All children deserve to see themselves and their lives represented in books written by people like them. To help make that happen, Strive Publishing and Free Spirit Publishing have partnered to create the Black Voices in Children’s Literature Writing Contest, now in its third year. After limiting the contest to only Minnesota writers in its first two years, this year, we expanded to include writers from the entire Midwest!
Today, we’re pleased to announce the winners of our third annual contest! Entries consisted of original fiction or nonfiction for children ages birth to eight featuring contemporary Black characters and culture and focusing on character development, self-esteem, diversity, getting along with others, engaging with family and community, or other topics related to positive childhood development.
First Place: Carmena Fleury, The Birthday Party with No Birthday Cake
It’s Carson’s seventh birthday party, and the whole family is gathering at her house to celebrate. For every family birthday, Grandma special orders the cake from her favorite bakery. Carson is so excited for her princess cake—but Grandma, who is in the early stages of dementia, forgets to bring it. In this sensitive story about family love in the face of illness, Mom brings everyone together to find an alternative to the birthday cake so the party can go on, and Carson begins to learn how to support Grandma through her new struggles.
The story is inspired by the author’s own experiences with family dementia, and she hopes it will help other parents talk to their children about that illness or any other that is affecting their family.
Carmena Fleury is the writer/director for Bellevue Baptist Drama Ministry, writing skits and plays for youth and adults. She has a BA in Creative Writing from Columbia College Chicago, won the Ebony Magazine Gertrude Johnson Literary Contest for her short story, “The Leavin’” in 1995, and has self-published three books, Devotions for Desperate Women, Seven Words of the Nativity, and Essential Prayers. She has been writing short stories, plays, and essays since she was eight years old. Carmena lives in Chicago.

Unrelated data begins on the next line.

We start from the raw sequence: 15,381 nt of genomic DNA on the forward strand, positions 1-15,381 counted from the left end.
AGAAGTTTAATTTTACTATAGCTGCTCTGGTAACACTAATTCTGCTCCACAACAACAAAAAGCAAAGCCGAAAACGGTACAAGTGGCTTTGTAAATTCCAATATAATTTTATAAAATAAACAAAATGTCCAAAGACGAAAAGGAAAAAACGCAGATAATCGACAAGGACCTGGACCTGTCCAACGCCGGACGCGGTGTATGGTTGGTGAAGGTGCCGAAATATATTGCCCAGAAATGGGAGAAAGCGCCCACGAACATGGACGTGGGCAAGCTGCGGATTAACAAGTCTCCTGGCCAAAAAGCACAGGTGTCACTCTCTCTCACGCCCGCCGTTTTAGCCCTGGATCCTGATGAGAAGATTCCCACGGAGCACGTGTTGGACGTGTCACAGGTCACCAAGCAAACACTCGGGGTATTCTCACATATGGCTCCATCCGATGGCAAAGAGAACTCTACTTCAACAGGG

Second Place: Sherrie Fernandez-Williams, Tiara and Kiara Movin’ and Groovin’
“Are you ready, Kiara? Are you ready to move?” Yes, I’m ready, Tiara! Let’s get in the groove!”
In this joyful story-in-verse, Tiara and Kiara celebrate as they finish the Saturday chores their mother assigned them. The girls play hand-clap games while singing rhymes; they laugh and dance and bounce around their newly clean room. They enjoy the good feeling of a job well done and the knowledge that they have the rest of the day to do as they choose. The sisters’ close bond is evident throughout this story, as they take turns leading and play off each other’s ideas.
With jazz in their hands and swing in their spring, Tiara and Kiara were just doing their thing.
Sherrie Fernandez-Williams earned her MFA in Writing from Hamline University. Currently, she is a 2021–2023 Jerome Hill Artist Fellow. Author of Soft: A Memoir, Fernandez-Williams has published poems in New Limestone Review, Aquifer: The Florida Review, and the minnesota review, among others. Essays can be found in We Are Meant to Rise: Voices for Justice from Minneapolis to the World, How Dare We! Write: A Multicultural Creative Writing Discourse, and The Poverty and Education Reader: A Call for Equity in Many Voices. She co-curates the Queer Voices Reading Series with Lisa Marie Brimmer in collaboration with Quatrefoil Library and Hennepin County Library and lives with her wife, Buffy Smith, in West Saint Paul, Minnesota.
Third Place: Elizabeth Davis, Hair Story
Eight-year-old Treana is an African-American girl with a white adoptive mother who loves her but who struggles to deal with Treana’s hair. After Treana has some issues at school because of her unkempt hair, her mother takes her to a salon where a Black stylist with beautiful natural hair takes over, giving Treana a new look that helps her feel bold and confident.
Elizabeth Davis has worked as an early childhood educator for 11 years. Her passion for working with children has stemmed into writing and wanting to create more quality children’s books that can be a mirror for young African American students in the classroom. Elizabeth lives in Evanston, Illinois.
The Black Voices in Children’s Literature Writing Contest continues next year! Keep an eye out for 2022 contest details.
In case you missed it, the winner of the 2019 contest was Mélina Mangal, whose book Jayden’s Impossible Garden was released in March. Timeless and vibrant, this story highlights the beauty of intergenerational relationships and the power of imagination and perseverance in bringing the vision of a community garden to life.
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